The TRX Rip Trainer allows users to engage in unlimited movements which, when performed properly, enhance fluidity and range of motion and decrease the risk of injury. Whether used for high speed striking movements or slow speed strength and stability exercises, the Rip Trainer is an excellent training tool for fitness enthusiasts. Rip Training utilizes the same asymmetrical loading we encounter every day. Whether you’re carrying groceries, picking up your child, throwing a ball, or performing athletic movements such as swimming, running, and biking, your body is always producing rotation or controlling externally-induced rotation.
Thick bars spread the weight over a larger area of the hand (just imagine bench pressing with a thick bar compared to a standard skinny bar). Many trainers credit this with making training safer and less likely to cause injury. They also make the forearms extensors (the muscles on the top of the forearm) and forearm flexors (the muscles on the bottom) work more evenly which can help avoids imbalances, weaknesses and injury.
Hammers/Clubs & Tires
If a hammer is good enough for Thor, it’s good enough for you! Adding tires to your training program provides a great opportunity to increase power production and endurance. Tire flips can be done for a few repetitions with a heavy tire or for many repetitions with a lighter one.
Tire sledgehammer training is great because of the opposite movement of hip-driven power production. Many other power exercises generate power from the legs to the arms, whereas tire sledgehammer work generates power from the arms to the legs.
Feel inspired? Get your own Thor’s Hammer at: http://www.Strongergrip.com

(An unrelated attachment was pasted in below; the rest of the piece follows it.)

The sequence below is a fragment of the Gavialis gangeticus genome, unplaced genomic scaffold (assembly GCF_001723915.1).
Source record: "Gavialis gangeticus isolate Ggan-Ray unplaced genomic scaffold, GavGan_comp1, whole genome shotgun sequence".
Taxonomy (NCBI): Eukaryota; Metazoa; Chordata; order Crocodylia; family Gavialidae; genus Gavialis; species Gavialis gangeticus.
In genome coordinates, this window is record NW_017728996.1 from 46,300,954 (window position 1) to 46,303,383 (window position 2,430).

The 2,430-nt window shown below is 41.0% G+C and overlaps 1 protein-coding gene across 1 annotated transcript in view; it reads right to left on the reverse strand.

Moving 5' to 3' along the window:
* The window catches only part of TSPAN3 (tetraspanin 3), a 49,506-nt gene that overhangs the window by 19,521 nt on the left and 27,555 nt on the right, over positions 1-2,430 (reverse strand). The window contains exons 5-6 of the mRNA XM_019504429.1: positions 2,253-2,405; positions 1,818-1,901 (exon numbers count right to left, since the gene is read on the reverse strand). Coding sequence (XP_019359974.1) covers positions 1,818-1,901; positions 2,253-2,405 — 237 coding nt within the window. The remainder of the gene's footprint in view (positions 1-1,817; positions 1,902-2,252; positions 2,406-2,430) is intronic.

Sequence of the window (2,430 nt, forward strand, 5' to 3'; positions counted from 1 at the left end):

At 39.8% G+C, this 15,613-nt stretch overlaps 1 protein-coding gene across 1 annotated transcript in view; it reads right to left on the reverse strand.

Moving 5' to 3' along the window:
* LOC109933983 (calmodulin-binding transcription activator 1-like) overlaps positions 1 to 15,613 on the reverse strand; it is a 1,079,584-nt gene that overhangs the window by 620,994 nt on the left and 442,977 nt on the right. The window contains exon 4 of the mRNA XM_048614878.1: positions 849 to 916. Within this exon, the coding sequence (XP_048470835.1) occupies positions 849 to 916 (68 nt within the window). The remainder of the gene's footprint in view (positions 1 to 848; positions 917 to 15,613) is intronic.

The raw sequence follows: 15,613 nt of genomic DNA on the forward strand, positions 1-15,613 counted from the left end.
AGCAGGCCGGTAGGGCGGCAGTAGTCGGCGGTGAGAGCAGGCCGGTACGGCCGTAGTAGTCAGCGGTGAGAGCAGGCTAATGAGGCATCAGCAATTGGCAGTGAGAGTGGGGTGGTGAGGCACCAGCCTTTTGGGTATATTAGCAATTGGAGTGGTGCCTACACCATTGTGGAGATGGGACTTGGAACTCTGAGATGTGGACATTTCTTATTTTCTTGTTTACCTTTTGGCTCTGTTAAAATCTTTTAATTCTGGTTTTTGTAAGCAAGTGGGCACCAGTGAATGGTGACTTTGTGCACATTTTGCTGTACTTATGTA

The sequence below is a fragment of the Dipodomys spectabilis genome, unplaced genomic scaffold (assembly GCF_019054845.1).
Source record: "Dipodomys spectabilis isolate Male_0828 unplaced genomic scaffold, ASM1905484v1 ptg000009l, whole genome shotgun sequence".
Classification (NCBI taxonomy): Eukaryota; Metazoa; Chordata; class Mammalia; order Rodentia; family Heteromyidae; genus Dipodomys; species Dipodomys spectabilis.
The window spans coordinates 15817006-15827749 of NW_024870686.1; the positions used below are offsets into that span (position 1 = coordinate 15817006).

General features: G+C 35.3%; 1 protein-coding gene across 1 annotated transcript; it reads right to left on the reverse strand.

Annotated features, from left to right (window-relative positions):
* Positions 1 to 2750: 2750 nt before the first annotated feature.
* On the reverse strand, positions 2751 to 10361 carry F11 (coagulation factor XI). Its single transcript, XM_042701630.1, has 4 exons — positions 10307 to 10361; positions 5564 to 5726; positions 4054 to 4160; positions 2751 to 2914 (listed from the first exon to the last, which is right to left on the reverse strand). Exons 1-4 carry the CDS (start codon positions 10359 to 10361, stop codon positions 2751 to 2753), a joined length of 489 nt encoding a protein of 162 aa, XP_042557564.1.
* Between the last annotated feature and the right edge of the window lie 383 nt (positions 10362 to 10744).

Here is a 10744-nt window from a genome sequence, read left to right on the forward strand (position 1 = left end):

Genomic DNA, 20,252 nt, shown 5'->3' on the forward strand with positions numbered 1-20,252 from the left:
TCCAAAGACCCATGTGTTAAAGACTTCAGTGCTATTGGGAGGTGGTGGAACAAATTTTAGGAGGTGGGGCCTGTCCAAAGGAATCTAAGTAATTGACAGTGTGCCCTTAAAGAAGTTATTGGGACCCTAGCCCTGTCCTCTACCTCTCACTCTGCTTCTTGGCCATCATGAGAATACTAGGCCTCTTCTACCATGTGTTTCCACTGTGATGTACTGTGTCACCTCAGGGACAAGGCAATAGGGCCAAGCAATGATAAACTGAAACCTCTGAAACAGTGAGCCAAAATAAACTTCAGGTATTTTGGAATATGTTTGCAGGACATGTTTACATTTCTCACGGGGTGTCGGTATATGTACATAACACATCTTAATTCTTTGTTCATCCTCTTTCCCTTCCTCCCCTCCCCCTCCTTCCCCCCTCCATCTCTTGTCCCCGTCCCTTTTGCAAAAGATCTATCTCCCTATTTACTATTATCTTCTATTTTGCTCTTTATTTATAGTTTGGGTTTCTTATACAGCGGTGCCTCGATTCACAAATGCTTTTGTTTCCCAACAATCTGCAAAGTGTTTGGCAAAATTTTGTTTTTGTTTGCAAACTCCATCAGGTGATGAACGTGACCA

Want the ultimate grip maker? How about a ball instead of a bar to do pullups on. Believe us, it will definitely fix a weaker grip.
The use of sleds in athletic training is not new, and for good reason. The sled comes in various shapes and, which enable a diverse range of exercises to suit the athlete’s needs. They can be pulled, pushed or dragged. In the case of the prowler sled, weight can be added to make the exercise more targeted—whether for power development, muscular endurance or aerobic training. Check out the Prowler 2 sled, the #1 selling sled. Or just simply run with a tire tied to your hips.
Atlas Stones/Heavy Slam Balls/(H2O Atlas Ball)
Atlas stones are most commonly associated with the World’s Strongest Man competition, though they need not remain in the exclusive domain of the strongman. Their awkward shape and unusual center of gravity when lifted allows them to promote the need for strong stabilization and dynamic re-centering of an athlete’s balance throughout the range of motion of an Atlas stone load. Try adding a water ball to the mix, and it adds an even higher level of toughness.
To find out more about functional training, make sure to check out http://www.ASPATA.com and sign up for our XF Coach course or Advanced Barbell (for some interesting non-typical use of barbell exercises). And keep an eye out for some interesting workshops and new courses coming soon.